Tag Archives: tablets

Brass monkeys

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8:31am, F records zero degrees in Steel Dragon no. 72

I’m finding it very difficult to write my blog today as I think my brain might have frozen itself to the top of my skull in the night. I was woken this morning by my neck brushing the freezing wet edge of the blanket where my breath had been condensing, and then by realising that the dream I’d been having about living in a meat freezer was inspired by a true story. It’s gone bastard cold over the last couple of days in southern Iraq. Yesterday we drove to site, opened the door of the heated truck and decided to just pay the workmen and go home. We’ve all been making a lot of bad jokes about that explorer who died in the Antarctic earlier in the week, mostly involving references to going to bed to ‘shoot my bolt’. I haven’t had a shower for two days now as I can’t stand the idea of taking off either pair of trousers.

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Thursday morning. M and I try to look on the bright side while the director pays the workmen to go home before we all perish.

I’ve become slightly obsessed with the temperature around the Ur dig house. A particular source of consternation is that it often seems to be warmer outside my steel shipping container than inside, leading me to wonder if I might be better off sleeping under it than inside it. Another anomaly was pointed out to us by G the conservator who has discovered that on cold days the fickle gods of thermodynamics converge on a patch of air just outside the front gate where it is for some reason several degrees warmer than anywhere else for a radius of about three feet. We’ve all trudged out to experience the phenomena accompanied by dark mutterings about geothermal springs, doorways to hell and Saddam’s missing nuclear weapons programme.

Here’s the token bit of archaeology which maintains my tenuous claim that this is an archaeological blog and not just a massive moan: I dug out all of the previously mentioned sub-floor vaults this week, confirming the initial findings that they contain absolutely sod all. This was rendered substantially more annoying by the hive of noisy activity in the adjacent area where F was shovelling out cuneiform tablets by the bucket-load to the sound of merry laughter. Most of the tablets are of the very small sort which we refer to as USB sticks. F’s new theory is that she’s digging a waiting room where everyone had to take a number and all the tablets are going to say ‘Please wait, you are number 74 in the queue’ or similar. I hope it’s a bookies.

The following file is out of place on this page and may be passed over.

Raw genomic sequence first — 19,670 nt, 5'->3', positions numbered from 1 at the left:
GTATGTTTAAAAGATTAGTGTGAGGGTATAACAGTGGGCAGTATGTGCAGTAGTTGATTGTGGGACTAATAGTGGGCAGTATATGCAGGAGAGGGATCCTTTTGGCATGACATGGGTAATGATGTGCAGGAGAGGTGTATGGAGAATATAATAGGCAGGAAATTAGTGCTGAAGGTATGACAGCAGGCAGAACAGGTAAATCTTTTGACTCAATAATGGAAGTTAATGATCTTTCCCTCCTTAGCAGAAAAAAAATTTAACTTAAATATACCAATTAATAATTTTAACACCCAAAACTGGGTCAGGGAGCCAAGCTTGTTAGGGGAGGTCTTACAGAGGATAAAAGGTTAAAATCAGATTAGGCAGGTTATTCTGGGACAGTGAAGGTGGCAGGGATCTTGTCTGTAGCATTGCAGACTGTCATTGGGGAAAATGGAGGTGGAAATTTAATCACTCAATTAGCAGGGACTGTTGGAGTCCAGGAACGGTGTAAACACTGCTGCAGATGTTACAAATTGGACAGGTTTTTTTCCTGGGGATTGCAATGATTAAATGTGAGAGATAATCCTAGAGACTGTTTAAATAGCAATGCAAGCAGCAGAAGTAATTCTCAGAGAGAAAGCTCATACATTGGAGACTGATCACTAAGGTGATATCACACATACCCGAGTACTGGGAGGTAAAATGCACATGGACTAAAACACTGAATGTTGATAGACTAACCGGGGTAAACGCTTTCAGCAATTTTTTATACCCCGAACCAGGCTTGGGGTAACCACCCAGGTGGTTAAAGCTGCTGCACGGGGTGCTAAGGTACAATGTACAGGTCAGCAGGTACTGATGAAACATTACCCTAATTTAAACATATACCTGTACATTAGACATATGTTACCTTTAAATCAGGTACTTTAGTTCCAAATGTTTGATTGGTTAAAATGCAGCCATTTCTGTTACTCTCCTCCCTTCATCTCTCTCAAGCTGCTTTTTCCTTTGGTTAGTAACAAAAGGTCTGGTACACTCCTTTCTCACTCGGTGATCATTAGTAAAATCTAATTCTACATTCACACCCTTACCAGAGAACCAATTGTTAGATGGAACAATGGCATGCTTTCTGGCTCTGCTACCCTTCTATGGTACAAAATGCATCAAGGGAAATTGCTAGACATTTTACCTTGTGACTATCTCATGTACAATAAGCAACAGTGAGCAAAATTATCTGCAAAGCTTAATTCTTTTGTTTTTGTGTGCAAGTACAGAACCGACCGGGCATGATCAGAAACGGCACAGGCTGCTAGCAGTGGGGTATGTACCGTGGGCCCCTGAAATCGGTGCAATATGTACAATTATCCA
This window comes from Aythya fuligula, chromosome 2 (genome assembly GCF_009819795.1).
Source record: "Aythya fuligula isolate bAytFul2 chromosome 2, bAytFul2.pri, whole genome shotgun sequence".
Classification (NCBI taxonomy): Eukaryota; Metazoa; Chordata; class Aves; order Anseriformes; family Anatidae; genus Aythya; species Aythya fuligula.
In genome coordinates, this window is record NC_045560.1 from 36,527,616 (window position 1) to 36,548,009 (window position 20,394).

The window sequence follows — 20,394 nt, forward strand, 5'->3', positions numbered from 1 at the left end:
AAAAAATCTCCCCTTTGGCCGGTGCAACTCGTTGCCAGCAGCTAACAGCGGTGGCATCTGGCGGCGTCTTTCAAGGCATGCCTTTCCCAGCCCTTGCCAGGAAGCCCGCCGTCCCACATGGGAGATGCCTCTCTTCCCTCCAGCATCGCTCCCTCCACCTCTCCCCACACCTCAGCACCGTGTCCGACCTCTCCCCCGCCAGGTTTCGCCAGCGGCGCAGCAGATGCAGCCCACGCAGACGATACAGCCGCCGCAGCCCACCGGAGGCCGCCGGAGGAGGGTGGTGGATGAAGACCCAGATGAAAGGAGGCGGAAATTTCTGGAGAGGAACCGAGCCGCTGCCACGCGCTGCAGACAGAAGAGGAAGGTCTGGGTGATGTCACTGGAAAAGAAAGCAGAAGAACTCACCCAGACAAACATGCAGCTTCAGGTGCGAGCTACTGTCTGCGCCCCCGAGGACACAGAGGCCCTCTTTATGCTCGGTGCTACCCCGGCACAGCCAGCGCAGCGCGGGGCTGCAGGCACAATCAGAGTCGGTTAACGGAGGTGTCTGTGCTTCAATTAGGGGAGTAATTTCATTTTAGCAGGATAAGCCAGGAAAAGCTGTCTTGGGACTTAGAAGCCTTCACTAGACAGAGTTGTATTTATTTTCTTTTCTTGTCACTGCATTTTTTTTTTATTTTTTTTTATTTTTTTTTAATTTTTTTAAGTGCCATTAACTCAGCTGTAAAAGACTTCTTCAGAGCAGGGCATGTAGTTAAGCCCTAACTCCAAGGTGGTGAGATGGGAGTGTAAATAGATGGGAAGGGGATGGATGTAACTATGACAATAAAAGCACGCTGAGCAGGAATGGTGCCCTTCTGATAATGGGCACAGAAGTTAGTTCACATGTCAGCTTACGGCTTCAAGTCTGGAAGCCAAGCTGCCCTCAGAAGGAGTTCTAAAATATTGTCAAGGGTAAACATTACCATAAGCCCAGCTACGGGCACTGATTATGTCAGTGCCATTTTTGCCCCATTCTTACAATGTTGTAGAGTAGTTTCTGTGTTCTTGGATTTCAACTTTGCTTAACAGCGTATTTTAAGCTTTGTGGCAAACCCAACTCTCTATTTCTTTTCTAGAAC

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I post Haider in the most recently dug vault with orders to repel the press and permission to use the small pick if necessary

The week’s work was punctuated by several official visits, the last and most disruptive of which came with a large herd of cops and press, who only managed to do moderate damage to the site. My one effort at shooing a cameraman out of one of my vaults only resulted in him scampering into the next room where he tripped spectacularly over the string dividing up my sampling spatials, pulling out several nails. I gave up at this point and F and I went off to hide in the tent until it was over.

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One of the cops guarding the spoil heap and looking mean

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Rules of engagement

Abayas are very on-trend at the Imam Hussein mosque